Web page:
Corporations would not exist without the financial support of their respective shareholders. Attorney Juan Monteverde helps to explain how corporations are supposed to protect shareholders and account for all spending. Yet, time after time, well-publicized as well as relatively unknown examples of corporate greed and malfeasance continually occur when the people in charge think they are above the law.
From the very recent disaster that was the FTX cryptocurrency to accusations of fraud among nonprofits, fraud and wrongdoing are virtually continual. Let us take a closer look at how corporations are supposed to protect shareholders and how to hold them accountable when they do not.
Quarterly and Annual Financial Reports
Transparency is the only real way to protect shareholders against the misuse of funds and criminal acts by corporate leaders. Whether it is a board of directors, executives, or workers handling financial accounts, the potential for misusing shareholder dollars is very high in corporations.
Quarterly and annual financial reports are the strongest tools for enabling shareholders to know how and where corporate leaders are spending their money. The reports should include detailed lists of expenditures, revenues, and assets acquired and held by the corporation.
The reports enable shareholders to stay abreast of the corporation’s financial dealings. The reports give investors a better idea of whether or not their investments are helping or simply enriching one or more people at the top of the corporate food chain.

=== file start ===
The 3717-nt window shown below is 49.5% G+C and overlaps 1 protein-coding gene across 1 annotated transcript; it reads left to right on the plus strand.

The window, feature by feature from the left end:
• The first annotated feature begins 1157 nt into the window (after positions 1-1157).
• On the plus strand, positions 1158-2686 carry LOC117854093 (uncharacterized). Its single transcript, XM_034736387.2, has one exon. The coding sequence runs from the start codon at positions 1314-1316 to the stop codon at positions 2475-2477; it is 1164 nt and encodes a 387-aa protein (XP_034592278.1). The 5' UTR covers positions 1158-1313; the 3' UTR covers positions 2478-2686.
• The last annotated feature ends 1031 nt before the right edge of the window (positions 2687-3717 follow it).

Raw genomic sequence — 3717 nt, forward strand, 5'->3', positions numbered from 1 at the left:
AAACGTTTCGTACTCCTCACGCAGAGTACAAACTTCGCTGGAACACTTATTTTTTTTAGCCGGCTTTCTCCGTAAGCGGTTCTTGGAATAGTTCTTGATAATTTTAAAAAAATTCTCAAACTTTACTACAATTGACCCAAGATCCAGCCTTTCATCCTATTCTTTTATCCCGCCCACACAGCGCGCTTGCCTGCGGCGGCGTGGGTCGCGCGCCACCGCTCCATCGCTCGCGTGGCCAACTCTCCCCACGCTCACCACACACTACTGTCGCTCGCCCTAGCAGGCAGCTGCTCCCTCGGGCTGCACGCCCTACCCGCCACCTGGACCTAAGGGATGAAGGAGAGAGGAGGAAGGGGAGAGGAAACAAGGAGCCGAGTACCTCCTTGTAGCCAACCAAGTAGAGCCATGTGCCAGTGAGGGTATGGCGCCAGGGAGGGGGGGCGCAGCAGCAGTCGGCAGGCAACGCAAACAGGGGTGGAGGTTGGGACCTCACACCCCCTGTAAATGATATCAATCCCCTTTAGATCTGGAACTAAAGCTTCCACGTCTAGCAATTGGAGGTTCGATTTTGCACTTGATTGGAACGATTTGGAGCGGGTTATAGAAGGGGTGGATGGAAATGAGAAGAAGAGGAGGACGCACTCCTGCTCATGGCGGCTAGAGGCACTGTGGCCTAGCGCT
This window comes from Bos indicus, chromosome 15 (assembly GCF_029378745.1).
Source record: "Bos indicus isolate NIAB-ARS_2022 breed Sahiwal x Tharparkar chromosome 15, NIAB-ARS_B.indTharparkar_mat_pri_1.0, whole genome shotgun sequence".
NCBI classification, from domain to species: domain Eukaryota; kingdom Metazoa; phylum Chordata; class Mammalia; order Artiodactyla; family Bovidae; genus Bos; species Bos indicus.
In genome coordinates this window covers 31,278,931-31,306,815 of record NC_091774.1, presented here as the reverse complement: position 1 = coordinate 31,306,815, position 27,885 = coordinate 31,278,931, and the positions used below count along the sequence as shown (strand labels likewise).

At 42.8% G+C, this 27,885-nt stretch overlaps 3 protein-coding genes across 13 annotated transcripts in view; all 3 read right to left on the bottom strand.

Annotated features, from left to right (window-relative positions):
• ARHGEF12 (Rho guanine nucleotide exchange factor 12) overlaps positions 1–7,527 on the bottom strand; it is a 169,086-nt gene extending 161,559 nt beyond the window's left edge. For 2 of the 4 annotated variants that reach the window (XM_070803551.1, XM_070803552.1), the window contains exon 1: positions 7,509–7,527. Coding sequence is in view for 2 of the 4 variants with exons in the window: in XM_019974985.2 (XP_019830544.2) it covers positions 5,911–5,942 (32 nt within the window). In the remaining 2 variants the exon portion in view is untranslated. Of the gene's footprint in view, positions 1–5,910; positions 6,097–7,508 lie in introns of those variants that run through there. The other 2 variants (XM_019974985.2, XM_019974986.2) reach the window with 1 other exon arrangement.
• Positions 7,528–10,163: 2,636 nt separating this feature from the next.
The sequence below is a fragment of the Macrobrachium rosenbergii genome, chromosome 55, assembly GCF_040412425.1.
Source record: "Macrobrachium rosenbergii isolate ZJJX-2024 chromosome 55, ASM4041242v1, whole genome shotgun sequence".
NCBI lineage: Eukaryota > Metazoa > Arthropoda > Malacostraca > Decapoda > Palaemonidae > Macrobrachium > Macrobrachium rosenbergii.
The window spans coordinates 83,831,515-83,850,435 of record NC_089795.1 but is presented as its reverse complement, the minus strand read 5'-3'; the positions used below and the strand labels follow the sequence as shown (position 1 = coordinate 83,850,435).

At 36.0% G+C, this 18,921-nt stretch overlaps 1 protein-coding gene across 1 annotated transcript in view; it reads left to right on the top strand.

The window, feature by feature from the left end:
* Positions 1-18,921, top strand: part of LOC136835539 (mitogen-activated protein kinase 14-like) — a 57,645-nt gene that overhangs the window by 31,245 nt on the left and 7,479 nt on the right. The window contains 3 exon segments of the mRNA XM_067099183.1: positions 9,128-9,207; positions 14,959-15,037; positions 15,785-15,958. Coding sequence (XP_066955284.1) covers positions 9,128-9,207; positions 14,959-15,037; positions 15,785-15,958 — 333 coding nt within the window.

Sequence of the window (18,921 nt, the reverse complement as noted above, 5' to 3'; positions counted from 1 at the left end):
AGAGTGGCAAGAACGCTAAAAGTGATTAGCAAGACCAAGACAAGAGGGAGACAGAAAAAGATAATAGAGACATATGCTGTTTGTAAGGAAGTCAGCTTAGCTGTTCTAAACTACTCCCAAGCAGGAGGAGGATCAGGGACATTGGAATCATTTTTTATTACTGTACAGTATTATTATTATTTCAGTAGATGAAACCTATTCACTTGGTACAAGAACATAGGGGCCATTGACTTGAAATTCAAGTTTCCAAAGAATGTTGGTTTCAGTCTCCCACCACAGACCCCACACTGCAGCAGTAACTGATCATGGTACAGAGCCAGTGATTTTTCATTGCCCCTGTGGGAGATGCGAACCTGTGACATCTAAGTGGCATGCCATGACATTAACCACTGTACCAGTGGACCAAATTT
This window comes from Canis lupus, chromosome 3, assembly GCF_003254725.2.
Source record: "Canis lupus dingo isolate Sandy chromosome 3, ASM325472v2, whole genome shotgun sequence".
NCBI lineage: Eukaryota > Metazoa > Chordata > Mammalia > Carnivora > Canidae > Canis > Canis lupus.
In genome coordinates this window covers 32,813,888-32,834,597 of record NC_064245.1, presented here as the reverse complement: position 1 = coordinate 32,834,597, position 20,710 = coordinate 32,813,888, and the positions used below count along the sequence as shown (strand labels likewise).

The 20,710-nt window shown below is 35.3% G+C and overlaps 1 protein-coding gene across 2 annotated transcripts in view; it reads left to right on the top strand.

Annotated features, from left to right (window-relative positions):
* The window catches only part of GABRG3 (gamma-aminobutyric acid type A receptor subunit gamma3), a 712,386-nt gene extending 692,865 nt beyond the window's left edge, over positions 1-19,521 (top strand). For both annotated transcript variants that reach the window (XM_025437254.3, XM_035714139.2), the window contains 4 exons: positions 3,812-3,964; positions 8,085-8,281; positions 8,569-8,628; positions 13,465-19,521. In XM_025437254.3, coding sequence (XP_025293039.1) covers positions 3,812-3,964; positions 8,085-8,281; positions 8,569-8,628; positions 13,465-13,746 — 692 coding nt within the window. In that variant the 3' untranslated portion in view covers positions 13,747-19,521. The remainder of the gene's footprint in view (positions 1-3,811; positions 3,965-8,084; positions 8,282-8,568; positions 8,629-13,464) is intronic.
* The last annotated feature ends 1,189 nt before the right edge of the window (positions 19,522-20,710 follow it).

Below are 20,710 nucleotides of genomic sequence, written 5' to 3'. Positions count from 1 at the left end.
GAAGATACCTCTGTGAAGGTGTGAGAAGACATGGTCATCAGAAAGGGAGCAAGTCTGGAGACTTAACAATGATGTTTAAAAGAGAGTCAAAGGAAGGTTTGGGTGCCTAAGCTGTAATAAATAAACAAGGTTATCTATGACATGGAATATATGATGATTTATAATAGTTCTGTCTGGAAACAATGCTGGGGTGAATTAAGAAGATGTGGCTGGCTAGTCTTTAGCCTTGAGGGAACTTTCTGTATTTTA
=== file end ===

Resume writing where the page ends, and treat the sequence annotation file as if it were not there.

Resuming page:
SEC Investigations Into Financial Wrongdoing
Ever wonder how corporate fraud and wrongdoing come to light? It usually starts with a complaint to the U.S. Securities and Exchange Commission (SEC). The SEC has the power to initiate an investigation into corporate fraud and other potential crimes.
An SEC investigation enables the federal government to closely inspect all revenue intake, expenditures, and assets claimed by corporations. If it finds anything wrong, the SEC investigation might trigger a federal prosecution of those identified as violating federal laws.
The investigation also can give shareholders the power to file federal civil suits against corporations and specific people within them, like board chairs and other members, CEOs, and other executives and managers.
Civil Suits Can Help to Recoup Shareholder Losses
A civil suit that is based upon the results of an SEC investigation into fraud, misspending, and other corporate malfeasance is a strong tool for shareholders. Attorney Juan Monteverde helps those who are wronged to right the ship as much as possible by regaining a significant amount of their respective investments.
Unfortunately, many examples of corporate fraud end up with no money left over. But the ill-gotten wealth acquired by corporate leaders who thought they were above the law often can help to fund at least partial reimbursement for wronged shareholders.